The National Library of Scotland has marked the centenary of the archetypal spy story, tracing its influence from Borders cottages to Hollywood and beyond.
John Buchan published The Thirty-Nine Steps in 1915, and it’s massive popularity sparked a century of spy thrillers.
The story featured war hero Richard Hannay, as the man on the run from shadowy forces intent on plunging Europe into war and chaos.
Despite the international plot that drives the action, the main setting of what the author described as a “shocker” is rural southern Scotland.
Buchan spent much time in the Borders as a child, particularly at Broughton, and he would go on to stand as a Unionist candidate for the parliamentary seat of Peebles and Selkirk.
As a politician, he supported controversial policies including women’s suffrage, House of Lords reform, and the introduction of national insurance.
And his memories of canvassing made it into The Thirty-Nine Steps, as his protagonist finds himself stumbling into - and addressing - a Borders election meeting.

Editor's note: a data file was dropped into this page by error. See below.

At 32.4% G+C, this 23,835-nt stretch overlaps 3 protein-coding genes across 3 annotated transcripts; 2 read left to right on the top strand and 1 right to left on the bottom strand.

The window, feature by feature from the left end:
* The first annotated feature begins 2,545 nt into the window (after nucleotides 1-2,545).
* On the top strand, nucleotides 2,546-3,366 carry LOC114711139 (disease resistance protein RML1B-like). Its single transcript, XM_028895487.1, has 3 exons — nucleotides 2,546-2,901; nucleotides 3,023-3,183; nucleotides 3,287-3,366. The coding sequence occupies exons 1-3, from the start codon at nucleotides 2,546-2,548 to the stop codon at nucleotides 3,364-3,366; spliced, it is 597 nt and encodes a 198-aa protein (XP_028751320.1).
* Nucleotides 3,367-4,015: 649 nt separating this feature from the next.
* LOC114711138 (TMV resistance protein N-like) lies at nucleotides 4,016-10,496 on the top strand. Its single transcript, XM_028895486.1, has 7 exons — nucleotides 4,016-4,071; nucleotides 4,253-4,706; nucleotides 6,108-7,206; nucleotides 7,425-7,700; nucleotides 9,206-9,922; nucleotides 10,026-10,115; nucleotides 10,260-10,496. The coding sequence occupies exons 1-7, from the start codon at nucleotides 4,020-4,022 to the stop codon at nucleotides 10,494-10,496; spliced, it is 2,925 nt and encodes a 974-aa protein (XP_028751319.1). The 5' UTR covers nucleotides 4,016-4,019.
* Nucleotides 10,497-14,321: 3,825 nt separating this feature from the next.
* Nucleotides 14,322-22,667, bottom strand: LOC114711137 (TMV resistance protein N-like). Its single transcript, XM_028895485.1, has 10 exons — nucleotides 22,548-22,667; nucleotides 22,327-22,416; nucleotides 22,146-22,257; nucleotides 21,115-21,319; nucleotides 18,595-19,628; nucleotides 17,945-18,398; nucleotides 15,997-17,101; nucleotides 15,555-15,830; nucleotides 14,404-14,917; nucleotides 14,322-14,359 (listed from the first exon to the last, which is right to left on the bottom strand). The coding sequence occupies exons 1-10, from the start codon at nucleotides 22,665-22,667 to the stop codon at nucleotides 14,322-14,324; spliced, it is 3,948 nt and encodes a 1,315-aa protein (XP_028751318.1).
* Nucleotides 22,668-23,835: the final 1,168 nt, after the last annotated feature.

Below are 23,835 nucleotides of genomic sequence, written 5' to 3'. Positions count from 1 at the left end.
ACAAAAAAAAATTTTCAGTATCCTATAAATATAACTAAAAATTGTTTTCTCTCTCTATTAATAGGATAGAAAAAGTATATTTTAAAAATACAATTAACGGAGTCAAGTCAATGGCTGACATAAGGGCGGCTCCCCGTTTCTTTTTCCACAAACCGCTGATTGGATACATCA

Highlights of the library’s display include a typewritten script from Alfred Hitchcock’s film adaptation, rare editions of Buchan’s book, and letters from the author to his publishers.
The story has been adapted into films, a stage farce and even a videogame, and the Borders have also not been slow to recognise its legacy.
The John Buchan Way, between Broughton and Peebles, was opened in memory of the author’s local connections, incorporating many traditional shepherds’ paths through 14 miles of the Peeblesshire countryside.
Andrew Martin, curator for literature and the arts at the National Library of Scotland, said: “Buchan went on to write better novels, but the original tale of a man on the run from dark forces remains his most famous and has been hugely influential.
“Thriller writing has become big business but very few, if any, of today’s books can ever hope to achieve the lasting appeal of The Thirty-Nine Steps.”